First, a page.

The narrow range of conditions required to produce human beings suggests that intelligent life is probably exceedingly rare elsewhere in the universe.
In the past millennium, the human species finally completed its long campaign of exploring planet Earth. Driven by curiosity, hunger, greed, religion, or hostile forces, wanderers stumbled onto virtually every region of the planet. When unknown lands were reached, they were usually already inhabited. Even when barren of human inhabitants, the newly discovered lands often provided environments that were at least marginally suitable for habitation. New immigrants could use their brains, tools, and agriculture to survive in all but the harshest deserts, the driest islands, the bleakest polar regions, and the highest mountains.
Given the heady success of our species, it has seemed natural to imagine that people, or at least comparable beings, would flourish on other worlds in the vast universe. We have expected that as we reach out in space we will find comparable life-forms, or, if not, at least worlds suitable for human habitation. It is widely believed both that advanced life is destined to dominate planets and that it is commonplace throughout the Milky Way and even the universe at large. Thousands of novels, movies, and television shows suggest that pathways leading to advanced life in the cosmos are easy to follow. It is likely, they suggest, that complex life-forms either evolve readily on planets or arrive as colonizing spacefarers from distant worlds. Those holding this view imagine that just as early explorers on Earth encountered native inhabitants, so too shall space explorers encounter native inhabitants on nearby planets.
Our task is to ask if such dreams are likely to be true. Or are they just the wishful thinking of a lucky, confident, and overachieving species?
A special place
Perhaps advanced life is not common. Perhaps Earth is a highly unusual place, and life comparable to humans and even the simplest animals is exceedingly rare elsewhere. In our recent book, Rare Earth: Why Advanced Life Is Uncommon in the Universe (Copernicus Books, 2000), my colleague, paleontologist Peter Ward, and I describe why Earth is likely to be rare. The book outlines the "rare Earth hypothesis," the proposition that microbial life similar to bacteria might be common in planetary systems but that advanced life like animals will be highly uncommon. The intent was to suggest that Earthlike conditions and advanced life-forms are likely to be much rarer than generally believed.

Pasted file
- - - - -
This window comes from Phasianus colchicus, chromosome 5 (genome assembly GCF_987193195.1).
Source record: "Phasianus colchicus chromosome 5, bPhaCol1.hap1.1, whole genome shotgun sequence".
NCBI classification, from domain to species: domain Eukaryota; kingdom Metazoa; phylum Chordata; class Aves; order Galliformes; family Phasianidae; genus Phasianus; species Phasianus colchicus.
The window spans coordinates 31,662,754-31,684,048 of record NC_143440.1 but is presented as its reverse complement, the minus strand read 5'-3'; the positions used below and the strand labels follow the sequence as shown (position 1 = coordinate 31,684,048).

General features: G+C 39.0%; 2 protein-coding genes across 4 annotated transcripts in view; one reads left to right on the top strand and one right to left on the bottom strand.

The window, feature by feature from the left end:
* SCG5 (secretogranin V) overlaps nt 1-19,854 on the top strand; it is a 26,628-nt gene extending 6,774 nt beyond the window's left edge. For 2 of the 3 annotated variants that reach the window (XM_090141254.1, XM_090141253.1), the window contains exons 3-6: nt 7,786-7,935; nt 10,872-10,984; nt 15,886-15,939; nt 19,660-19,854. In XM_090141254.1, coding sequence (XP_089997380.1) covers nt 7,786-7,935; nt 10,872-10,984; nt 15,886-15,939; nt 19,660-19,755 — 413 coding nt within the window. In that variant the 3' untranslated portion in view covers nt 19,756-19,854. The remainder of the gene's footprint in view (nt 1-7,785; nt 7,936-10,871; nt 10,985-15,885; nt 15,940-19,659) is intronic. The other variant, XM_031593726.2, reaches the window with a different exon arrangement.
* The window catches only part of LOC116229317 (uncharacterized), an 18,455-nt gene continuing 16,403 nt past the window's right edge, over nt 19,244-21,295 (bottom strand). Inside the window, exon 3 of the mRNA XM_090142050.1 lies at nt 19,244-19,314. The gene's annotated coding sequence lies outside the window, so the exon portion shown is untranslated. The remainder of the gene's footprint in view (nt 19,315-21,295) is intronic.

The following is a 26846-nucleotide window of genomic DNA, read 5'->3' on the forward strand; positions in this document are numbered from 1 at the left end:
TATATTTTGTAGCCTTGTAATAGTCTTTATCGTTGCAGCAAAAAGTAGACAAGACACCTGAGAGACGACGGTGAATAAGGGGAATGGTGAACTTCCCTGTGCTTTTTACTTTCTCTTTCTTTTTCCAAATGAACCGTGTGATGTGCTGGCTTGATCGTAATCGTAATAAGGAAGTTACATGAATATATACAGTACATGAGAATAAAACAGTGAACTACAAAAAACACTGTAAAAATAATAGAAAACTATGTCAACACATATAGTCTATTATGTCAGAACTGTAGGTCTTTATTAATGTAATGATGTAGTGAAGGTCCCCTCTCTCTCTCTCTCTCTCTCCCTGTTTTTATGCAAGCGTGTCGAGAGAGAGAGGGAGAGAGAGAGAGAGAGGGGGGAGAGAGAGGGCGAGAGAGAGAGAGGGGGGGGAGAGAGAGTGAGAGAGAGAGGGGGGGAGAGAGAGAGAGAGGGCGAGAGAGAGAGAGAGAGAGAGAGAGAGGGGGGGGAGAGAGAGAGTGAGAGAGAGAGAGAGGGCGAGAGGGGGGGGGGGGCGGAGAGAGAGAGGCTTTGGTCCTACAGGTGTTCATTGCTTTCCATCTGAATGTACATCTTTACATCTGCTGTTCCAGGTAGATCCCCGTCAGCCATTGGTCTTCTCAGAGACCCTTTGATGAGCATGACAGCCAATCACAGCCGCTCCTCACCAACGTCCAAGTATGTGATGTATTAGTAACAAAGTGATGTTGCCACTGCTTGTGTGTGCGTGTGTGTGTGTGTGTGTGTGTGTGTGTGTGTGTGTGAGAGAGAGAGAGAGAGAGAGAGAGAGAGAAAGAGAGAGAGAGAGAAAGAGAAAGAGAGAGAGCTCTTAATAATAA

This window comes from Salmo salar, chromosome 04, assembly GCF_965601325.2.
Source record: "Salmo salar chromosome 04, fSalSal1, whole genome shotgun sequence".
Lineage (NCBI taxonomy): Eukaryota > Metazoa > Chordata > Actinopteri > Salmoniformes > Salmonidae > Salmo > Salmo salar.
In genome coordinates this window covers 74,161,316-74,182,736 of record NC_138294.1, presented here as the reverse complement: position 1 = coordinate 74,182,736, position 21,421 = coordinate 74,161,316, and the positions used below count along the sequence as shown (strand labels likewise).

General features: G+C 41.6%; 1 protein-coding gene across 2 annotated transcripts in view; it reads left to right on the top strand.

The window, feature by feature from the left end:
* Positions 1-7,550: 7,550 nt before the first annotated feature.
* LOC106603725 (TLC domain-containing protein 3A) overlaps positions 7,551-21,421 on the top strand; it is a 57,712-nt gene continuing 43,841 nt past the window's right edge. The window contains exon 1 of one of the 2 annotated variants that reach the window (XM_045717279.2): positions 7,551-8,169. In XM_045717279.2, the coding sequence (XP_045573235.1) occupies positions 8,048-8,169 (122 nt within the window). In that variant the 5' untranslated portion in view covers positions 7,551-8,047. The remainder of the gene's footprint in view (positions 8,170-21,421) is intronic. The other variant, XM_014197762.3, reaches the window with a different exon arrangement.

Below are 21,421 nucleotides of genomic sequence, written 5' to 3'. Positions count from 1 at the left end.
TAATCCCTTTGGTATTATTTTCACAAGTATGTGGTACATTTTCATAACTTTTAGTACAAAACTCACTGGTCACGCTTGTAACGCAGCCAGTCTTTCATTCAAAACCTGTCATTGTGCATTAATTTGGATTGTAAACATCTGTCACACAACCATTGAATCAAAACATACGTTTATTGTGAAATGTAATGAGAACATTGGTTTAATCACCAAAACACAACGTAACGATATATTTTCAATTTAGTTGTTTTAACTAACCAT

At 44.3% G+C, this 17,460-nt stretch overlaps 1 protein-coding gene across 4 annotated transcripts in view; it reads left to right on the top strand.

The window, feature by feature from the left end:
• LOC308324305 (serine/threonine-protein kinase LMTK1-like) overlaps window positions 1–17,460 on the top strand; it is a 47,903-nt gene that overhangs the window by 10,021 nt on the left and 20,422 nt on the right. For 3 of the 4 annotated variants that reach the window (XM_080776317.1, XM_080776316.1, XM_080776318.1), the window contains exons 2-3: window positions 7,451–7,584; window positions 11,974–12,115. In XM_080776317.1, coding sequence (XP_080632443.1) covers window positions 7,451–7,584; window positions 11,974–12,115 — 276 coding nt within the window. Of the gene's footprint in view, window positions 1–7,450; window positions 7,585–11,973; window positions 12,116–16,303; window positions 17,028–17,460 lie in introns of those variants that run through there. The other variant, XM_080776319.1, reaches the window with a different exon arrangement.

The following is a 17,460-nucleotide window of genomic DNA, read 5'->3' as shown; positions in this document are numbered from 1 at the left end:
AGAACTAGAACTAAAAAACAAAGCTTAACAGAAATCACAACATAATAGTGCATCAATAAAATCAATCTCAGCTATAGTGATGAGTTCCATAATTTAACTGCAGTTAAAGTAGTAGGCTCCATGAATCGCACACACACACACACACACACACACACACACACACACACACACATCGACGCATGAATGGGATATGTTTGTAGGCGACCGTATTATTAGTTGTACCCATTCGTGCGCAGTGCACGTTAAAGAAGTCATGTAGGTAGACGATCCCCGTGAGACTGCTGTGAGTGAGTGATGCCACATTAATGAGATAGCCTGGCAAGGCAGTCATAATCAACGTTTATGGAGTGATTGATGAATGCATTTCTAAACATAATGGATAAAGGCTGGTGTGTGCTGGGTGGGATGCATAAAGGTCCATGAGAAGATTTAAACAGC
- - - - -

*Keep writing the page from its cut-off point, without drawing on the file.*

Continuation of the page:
In fact, the cosmic rarity of planets similar to Earth is unknown. Life has not been detected elsewhere, so it is possible that our planet is unique. As far as we know, its advanced life-forms could be alone in the vastness of space. This extreme case seems highly unlikely, given that the universe contains nearly a trillion galaxies, each containing up to a few hundred billion stars. While it seems unlikely that we are alone, it is highly probable that we are rare.
Even if we are not unique, we might never know. The universe has many stars and even more planets, but they are separated by truly vast distances. Rarity can mean permanent isolation. If we are rare enough, we will be forever isolated in our little bubble of space and time. If the neighbors are too far away, then for all practical purposes we will effectively be alone. Unless advanced life is so common that it exists around the few thousand nearby stars, we may never have the opportunity to contact or even detect other intelligent species.
The idea that we might be rare seems preposterous and presumptuous. To assume that humans and planet Earth are unique goes against the "principle of mediocrity," the commonsense expectation that we are more likely to be common than rare. From our everyday experience, it seems logical to expect that we should be fairly common beings living on a fairly common planet under reasonably common environmental circumstances. …